New Delhi’s foreign policy establishment finally has a reason to smile with the successful mutual disengagement of troops from India and Chinese from the strategic Gogra post area in eastern Ladakh.
After a series of setbacks to Indian interests in its immediate neighbourhood, the disengagement in Gogra Post appears to be the proverbial silver lining in an otherwise gloomy prognosis for the country’s immediate future in international relations. This, particularly so in the context of Afghanistan which is perceived to be slipping away from India’s circle of friendly countries, following the re-emergence of the Taliban.
Contrary to fears that China would be reluctant to disengage from Gogra Post, after its withdrawal from Galwan Valley a few months ago, on August 4 and 5 the People’s Liberation Army troops wound up their presence in the area fully. Indian troops too backed off from the contentious area.
The area of disengagement, called Patrol Point 17A (PP17A) is to the north of the Karakoram range of mountains, which in turn is to the north of Pangong lake, and southeast of Galwan Valley. Gogra Post, as also the nearby patrolling point at Hot Springs are reportedly close to two politically fragile provinces of China – Tibet and Xinjiang.
The standoff started in May 2020, when China diverted its troops who were on a routine military exercise in the Tibet area to four patrolling points in eastern Ladakh.
At these four points, in Galwan valley, Pangong Tso, Hot Springs and Gogra Post, Indian and Chinese troops found themselves almost physically facing each other, causing enormous friction.
The Galwan disengagement (in PP14) happened in July 2020, while Pangong Tso saw a mutual withdrawal in February this year. A partial disengagement also reportedly took place at Hot Springs (PP15) at the time. What remains is disengagement in Depsang Plains.
The Gogra withdrawal signals a significant thaw in the frosty relationship between the two giant Asian neighbours, marked by the lowest point in June 2020 when 20 Indian and four Chinese troops were killed in a violent clash during the process of disengagement in Galwan valley.
The clash, which did not involve any firearms, queered the pitch in the otherwise robust relationship between the two countries. Since then ties have only gone downhill with the Narendra Modi government erecting obstacles to Chinese investments in India, banning Chinese apps and scrutinising companies with Chinese connections.
The latest disengagement at Gogra is a turning point, even more than the previous Galwan and Pangong Tso withdrawals, as it indicates that there is a definitive mood in both countries to reduce tensions along the border. It also means that complete disengagement in eastern Ladakh along the remaining friction points should happen sooner than later.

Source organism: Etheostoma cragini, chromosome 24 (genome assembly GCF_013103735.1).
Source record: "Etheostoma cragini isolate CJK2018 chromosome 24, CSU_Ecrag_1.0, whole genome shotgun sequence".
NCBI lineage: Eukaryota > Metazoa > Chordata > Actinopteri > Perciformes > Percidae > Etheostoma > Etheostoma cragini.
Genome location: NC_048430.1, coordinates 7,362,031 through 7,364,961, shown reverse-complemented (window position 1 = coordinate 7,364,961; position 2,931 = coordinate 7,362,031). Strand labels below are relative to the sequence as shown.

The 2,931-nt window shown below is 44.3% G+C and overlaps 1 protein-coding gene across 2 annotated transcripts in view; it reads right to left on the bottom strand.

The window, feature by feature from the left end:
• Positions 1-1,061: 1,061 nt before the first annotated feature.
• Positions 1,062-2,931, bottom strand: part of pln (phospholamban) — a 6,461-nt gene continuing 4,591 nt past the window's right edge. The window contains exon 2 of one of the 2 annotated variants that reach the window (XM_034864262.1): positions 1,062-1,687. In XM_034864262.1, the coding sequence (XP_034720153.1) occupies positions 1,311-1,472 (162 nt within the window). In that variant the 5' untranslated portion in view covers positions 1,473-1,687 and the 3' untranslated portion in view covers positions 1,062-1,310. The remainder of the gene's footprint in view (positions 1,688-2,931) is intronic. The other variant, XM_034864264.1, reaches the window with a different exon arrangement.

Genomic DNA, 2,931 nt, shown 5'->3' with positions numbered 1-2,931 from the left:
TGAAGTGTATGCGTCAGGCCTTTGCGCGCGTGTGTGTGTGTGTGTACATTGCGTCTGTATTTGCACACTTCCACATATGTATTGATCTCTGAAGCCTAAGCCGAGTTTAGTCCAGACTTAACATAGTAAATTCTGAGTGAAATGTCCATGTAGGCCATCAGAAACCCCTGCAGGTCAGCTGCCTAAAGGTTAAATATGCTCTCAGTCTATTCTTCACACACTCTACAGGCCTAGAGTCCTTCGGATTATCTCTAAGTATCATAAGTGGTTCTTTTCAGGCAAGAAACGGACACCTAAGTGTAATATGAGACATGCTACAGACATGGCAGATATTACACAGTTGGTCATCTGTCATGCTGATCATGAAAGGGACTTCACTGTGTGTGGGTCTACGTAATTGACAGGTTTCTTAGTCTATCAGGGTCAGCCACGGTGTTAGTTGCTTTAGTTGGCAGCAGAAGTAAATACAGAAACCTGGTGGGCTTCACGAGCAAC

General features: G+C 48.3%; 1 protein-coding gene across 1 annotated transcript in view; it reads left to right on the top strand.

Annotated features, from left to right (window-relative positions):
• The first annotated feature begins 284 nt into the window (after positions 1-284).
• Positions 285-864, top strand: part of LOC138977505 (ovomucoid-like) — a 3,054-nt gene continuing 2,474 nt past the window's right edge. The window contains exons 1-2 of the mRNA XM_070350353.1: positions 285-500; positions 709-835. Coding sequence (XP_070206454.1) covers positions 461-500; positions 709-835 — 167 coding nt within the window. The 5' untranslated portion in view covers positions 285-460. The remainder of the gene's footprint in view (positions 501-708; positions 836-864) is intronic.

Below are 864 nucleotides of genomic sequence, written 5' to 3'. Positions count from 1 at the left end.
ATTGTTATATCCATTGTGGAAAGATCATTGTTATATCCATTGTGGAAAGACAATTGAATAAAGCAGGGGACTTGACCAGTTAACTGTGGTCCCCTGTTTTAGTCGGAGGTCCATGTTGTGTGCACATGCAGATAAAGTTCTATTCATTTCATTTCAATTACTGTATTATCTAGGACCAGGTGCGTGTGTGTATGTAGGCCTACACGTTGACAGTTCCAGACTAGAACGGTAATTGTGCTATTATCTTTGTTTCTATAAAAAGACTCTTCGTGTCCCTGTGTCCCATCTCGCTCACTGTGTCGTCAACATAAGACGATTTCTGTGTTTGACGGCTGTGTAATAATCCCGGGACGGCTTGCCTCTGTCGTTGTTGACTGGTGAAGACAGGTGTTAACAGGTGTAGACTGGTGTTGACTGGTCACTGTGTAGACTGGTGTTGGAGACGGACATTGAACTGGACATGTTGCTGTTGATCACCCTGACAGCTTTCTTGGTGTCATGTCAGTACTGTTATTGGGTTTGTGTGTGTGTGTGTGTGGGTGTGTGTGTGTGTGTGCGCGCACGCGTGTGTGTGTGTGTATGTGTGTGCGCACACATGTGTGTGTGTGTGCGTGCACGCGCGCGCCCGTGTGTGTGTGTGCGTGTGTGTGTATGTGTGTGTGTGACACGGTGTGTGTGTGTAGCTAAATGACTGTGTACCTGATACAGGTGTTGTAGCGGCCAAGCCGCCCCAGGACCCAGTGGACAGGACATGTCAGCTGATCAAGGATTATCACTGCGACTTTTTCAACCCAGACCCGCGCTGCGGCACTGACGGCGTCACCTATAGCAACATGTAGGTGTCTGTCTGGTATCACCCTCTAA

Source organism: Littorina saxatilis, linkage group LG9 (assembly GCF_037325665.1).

Given that the two are neighbours, attached to each other’s hips in a Siamese twin-like bonding, festering tensions could prove adverse to their interests. Provoking each other on the border, as the Chinese may have realised, has not produced anything tangibly positive for either of the two.
For China, already at loggerheads with its neighbours in the South China Sea including Japan, Vietnam and the Philippines antagonising India too could have only served a limited purpose. By encroaching on territory claimed by India as its own, the Xi Jinping government could at most irritate New Delhi but not achieve anything more.
It is likely that the aggressive dispensation of Xi Jinping decided to create issues on the border with India to express its resentment at New Delhi’s increasingly sharp tilt towards the West, particularly the United States. Beijing may have wanted to pressure India to go slow on its involvement with the US-led Quad countries that is widely perceived as a group that has been constructed to try stall China’s allegedly expansionist goals in the Asia-Pacific region.
Though the US has made it clear that the Quad is not a body equivalent to the NATO, or a newer form of a military alliance, the new grouping has become an irritant for China since its reactivation by the previous Donald Trump administration.
The other, older, sticking point for China has been that India is the only nation in the Asian sub-continent that has refused to join its flagship Belt and Road Initiative (BRI).
Moreover, the Chinese government must have assessed the overall outcome of its border entanglement with India over the last year and decided to let go of its belligerent veneer and restore the status quo in what had previously been a thriving relationship.
Right through the border flare-up in eastern Ladakh, it has not been clear what China hoped to gain from claiming territory in the region. The only other possibility for the stand-off on the border in China’s long-standing discomfort in the Ladakh region, bordering Tibet and the Xinjiang region.
The Chinese have historically suffered from intense insecurity over its hold on Tibet. Its strategic vision allows for the possibility of Indian meddling in that sensitive area, especially on the Ladakh side.
In the past, therefore, China had even made an offer to India to settle the border dispute by agreeing to give up territory on the Arunachal Pradesh side in return for regularising its existing claims in the Ladakh region. This would give China a bigger buffer between India and Tibet and protect its restive Xinjiang province, which has seen an uprising by the Uighur Muslims, leading to mass internment among other things.
Though, as the saying goes, one swallow does not signify spring the Gogra disengagement indicates there is no reason why the other sticking points cannot be resolved similarly.